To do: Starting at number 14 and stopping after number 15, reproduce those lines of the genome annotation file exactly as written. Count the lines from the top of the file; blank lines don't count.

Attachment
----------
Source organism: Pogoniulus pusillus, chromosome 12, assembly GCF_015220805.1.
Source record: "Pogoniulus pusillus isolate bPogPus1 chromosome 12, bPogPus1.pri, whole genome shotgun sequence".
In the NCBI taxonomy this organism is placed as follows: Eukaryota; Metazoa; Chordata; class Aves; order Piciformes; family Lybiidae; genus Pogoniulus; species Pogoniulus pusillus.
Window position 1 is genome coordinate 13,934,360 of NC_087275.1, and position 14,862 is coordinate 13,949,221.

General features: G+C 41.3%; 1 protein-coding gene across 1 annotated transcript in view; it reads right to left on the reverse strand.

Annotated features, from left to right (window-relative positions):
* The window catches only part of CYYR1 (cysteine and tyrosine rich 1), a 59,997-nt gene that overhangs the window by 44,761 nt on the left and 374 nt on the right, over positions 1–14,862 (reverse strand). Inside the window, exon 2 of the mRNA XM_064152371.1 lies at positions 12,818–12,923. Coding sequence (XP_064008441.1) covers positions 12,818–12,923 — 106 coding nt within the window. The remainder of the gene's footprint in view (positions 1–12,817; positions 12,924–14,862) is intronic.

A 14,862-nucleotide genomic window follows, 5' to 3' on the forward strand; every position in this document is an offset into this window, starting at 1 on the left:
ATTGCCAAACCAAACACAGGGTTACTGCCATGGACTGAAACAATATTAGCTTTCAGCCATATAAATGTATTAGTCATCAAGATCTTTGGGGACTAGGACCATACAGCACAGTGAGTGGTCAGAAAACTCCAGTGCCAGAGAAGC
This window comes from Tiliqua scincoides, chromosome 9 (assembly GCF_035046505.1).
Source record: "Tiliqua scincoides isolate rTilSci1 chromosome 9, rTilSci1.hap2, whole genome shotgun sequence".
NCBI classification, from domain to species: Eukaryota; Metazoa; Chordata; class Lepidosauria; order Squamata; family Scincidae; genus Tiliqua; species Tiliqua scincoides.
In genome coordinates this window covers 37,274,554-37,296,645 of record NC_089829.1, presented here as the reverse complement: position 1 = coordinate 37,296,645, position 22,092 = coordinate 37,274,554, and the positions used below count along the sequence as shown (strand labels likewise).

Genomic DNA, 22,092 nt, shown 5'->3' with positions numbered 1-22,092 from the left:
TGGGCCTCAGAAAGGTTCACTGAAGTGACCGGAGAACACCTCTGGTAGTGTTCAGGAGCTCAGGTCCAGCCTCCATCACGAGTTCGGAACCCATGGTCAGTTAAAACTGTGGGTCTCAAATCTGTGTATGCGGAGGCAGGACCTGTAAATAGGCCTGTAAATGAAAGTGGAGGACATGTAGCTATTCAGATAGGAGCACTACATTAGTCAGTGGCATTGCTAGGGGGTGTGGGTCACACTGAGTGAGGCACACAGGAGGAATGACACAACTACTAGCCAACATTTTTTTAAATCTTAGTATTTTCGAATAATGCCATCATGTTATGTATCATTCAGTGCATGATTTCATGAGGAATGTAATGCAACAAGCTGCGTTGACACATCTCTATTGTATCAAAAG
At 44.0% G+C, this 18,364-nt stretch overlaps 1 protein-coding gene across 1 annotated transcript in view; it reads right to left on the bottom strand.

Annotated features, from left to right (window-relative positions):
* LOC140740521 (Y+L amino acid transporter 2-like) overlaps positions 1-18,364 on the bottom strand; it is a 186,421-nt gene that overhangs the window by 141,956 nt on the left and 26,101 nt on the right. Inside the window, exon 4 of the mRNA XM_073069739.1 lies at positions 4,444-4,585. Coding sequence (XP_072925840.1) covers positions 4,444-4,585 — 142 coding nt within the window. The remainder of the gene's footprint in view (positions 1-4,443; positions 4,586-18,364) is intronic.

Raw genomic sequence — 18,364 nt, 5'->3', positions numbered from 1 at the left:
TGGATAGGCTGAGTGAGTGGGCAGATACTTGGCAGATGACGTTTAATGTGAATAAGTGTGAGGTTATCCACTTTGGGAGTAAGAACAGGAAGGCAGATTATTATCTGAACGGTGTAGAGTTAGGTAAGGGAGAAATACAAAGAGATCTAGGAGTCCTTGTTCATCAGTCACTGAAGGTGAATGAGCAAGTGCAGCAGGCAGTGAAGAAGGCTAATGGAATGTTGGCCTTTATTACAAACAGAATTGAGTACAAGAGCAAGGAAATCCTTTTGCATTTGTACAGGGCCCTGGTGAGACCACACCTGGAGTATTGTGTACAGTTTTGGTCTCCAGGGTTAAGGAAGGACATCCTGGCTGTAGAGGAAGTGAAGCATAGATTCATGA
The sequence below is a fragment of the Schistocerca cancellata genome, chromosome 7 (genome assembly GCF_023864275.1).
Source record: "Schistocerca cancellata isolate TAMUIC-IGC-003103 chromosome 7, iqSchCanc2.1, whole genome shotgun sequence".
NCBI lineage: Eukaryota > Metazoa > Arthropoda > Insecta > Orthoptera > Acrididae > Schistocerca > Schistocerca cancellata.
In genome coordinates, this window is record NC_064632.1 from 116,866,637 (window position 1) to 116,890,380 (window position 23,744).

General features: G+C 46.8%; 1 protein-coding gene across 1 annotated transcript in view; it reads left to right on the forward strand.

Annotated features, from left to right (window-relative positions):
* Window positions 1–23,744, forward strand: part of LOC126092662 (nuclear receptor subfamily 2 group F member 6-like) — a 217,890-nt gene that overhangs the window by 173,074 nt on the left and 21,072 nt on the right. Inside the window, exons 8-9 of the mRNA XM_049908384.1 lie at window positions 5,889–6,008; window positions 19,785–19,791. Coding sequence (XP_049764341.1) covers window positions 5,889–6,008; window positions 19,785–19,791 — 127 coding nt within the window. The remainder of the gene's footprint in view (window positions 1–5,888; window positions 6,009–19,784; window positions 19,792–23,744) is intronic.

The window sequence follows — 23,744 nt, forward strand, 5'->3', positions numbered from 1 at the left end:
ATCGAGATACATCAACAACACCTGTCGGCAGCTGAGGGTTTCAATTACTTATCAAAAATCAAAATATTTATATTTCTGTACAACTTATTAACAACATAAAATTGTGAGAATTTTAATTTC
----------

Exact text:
Genomic DNA, 22,092 nt, shown 5'->3' with positions numbered 1-22,092 from the left:
TGGGCCTCAGAAAGGTTCACTGAAGTGACCGGAGAACACCTCTGGTAGTGTTCAGGAGCTCAGGTCCAGCCTCCATCACGAGTTCGGAACCCATGGTCAGTTAAAACTGTGGGTCTCAAATCTGTGTATGCGGAGGCAGGACCTGTAAATAGGCCTGTAAATGAAAGTGGAGGACATGTAGCTATTCAGATAGGAGCACTACATTAGTCAGTGGCATTGCTAGGGGGTGTGGGTCACACTGAGTGAGGCACACAGGAGGAATGACACAACTACTAGCCAACATTTTTTTAAATCTTAGTATTTTCGAATAATGCCATCATGTTATGTATCATTCAGTGCATGATTTCATGAGGAATGTAATGCAACAAGCTGCGTTGACACATCTCTATTGTATCAAAAG